Assessing the Applicability of Authorship Verification Methods

AuthorHalvani, Oren; Winter, Christian; Graner, Lukas
TypeConference Paper, Electronic Publication
AbstractAuthorship verification (AV) is a research subject in the field of digital text forensics that concerns itself with the question, whether two documents have been written by the same person. During the past two decades, an increasing number of proposed AV approaches can be observed. However, a closer look at the respective studies reveals that the underlying characteristics of these methods are rarely addressed, which raises doubts regarding their applicability in real forensic settings. The objective of this paper is to fill this gap by proposing clear criteria and properties that aim to improve the characterization of existing and future AV approaches. Based on these properties, we conduct three experiments using 12 existing AV approaches, including the current state of the art. The examined methods were trained, optimized and evaluated on three self-compiled corpora, where each corpus focuses on a different aspect of applicability. Our results indicate that part of the methods are able to cope with very challenging verification cases such as 250 characters long informal chat conversations (72.7% accuracy) or cases in which two scientific documents were written at different times with an average difference of 15.6 years (> 75% accuracy). However, we also identified that all involved methods are prone to cross-topic verification cases.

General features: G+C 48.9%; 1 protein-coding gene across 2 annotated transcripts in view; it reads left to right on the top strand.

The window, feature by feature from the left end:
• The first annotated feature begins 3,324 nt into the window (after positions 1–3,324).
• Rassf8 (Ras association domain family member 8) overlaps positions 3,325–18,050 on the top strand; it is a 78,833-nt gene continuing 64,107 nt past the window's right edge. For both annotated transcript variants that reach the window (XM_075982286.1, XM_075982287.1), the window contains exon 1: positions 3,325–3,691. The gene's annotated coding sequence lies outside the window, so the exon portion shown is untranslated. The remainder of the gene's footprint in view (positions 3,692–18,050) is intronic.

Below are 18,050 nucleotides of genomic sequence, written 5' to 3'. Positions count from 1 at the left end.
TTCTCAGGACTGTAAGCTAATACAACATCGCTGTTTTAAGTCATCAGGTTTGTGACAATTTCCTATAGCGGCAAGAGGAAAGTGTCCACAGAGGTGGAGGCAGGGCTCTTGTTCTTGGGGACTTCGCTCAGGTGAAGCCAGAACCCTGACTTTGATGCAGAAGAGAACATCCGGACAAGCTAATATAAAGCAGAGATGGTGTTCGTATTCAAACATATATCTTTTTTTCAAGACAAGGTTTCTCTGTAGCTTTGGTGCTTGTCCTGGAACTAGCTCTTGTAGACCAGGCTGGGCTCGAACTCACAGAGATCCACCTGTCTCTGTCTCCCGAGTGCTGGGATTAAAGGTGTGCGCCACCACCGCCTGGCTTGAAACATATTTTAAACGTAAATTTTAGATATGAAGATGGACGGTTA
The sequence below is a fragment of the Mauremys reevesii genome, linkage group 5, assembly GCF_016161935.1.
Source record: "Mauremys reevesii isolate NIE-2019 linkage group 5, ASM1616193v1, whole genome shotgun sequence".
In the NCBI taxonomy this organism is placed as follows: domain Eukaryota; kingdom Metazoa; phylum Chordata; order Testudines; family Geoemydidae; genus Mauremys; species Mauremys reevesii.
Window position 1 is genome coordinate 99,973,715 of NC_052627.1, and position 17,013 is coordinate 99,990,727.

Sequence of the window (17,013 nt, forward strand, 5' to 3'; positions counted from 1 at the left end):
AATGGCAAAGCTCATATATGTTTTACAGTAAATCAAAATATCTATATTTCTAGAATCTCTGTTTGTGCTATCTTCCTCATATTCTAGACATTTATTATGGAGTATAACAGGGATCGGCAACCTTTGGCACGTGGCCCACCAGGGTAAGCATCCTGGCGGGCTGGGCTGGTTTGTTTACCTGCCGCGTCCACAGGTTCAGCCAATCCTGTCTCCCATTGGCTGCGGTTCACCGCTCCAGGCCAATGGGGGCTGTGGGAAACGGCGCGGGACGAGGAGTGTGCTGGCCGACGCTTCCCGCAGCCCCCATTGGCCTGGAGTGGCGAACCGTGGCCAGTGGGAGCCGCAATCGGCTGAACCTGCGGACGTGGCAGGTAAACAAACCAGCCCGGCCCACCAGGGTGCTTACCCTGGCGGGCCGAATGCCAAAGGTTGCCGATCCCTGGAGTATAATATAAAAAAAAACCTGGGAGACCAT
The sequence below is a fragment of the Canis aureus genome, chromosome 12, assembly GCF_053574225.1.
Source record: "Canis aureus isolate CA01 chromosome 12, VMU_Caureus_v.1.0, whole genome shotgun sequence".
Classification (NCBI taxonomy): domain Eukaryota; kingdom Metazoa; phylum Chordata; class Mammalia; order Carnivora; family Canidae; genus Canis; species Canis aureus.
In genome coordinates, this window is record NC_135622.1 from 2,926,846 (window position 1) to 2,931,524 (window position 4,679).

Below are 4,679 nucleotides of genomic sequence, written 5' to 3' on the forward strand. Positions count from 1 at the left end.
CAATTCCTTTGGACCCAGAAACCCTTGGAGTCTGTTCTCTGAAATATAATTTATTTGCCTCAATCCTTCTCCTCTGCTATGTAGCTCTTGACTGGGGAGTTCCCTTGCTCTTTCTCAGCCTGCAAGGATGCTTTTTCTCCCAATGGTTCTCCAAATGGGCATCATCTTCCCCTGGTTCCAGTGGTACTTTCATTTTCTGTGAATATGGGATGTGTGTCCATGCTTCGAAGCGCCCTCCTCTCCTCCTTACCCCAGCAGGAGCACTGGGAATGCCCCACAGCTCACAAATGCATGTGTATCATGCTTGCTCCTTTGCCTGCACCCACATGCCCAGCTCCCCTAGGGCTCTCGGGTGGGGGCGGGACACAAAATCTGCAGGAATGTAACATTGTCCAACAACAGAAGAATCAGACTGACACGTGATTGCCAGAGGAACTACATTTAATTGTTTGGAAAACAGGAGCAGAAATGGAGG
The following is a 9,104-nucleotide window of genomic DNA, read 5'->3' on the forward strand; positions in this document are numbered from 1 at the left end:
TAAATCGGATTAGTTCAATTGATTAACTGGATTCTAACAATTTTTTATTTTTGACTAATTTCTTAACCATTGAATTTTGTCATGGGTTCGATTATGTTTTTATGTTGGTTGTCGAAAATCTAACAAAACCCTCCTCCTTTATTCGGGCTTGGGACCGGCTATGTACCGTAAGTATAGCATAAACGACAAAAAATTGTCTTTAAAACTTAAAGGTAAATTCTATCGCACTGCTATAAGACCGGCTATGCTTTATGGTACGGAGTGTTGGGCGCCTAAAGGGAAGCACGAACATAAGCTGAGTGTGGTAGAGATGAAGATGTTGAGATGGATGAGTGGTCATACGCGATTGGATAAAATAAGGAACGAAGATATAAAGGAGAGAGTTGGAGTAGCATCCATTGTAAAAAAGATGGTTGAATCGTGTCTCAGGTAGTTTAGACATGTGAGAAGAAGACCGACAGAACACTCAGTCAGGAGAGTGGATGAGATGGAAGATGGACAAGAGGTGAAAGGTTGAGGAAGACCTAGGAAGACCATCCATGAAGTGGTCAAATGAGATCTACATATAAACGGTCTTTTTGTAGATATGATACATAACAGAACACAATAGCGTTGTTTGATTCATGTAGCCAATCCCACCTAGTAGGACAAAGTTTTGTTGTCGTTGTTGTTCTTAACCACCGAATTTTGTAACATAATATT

ConferenceInternational Conference on Availability, Reliability and Security (ARES) <14, 2019, Canterbury>
PartAssociation for Computing Machinery -ACM-: ARES 2019, 14th International Conference on Availability, Reliability and Security. Proceedings: Canterbury, CA, United Kingdom, August 26 - 29, 2019. New York: ACM, 2019, Art. 38, 10 pp.
PartnISBN : 9781450371643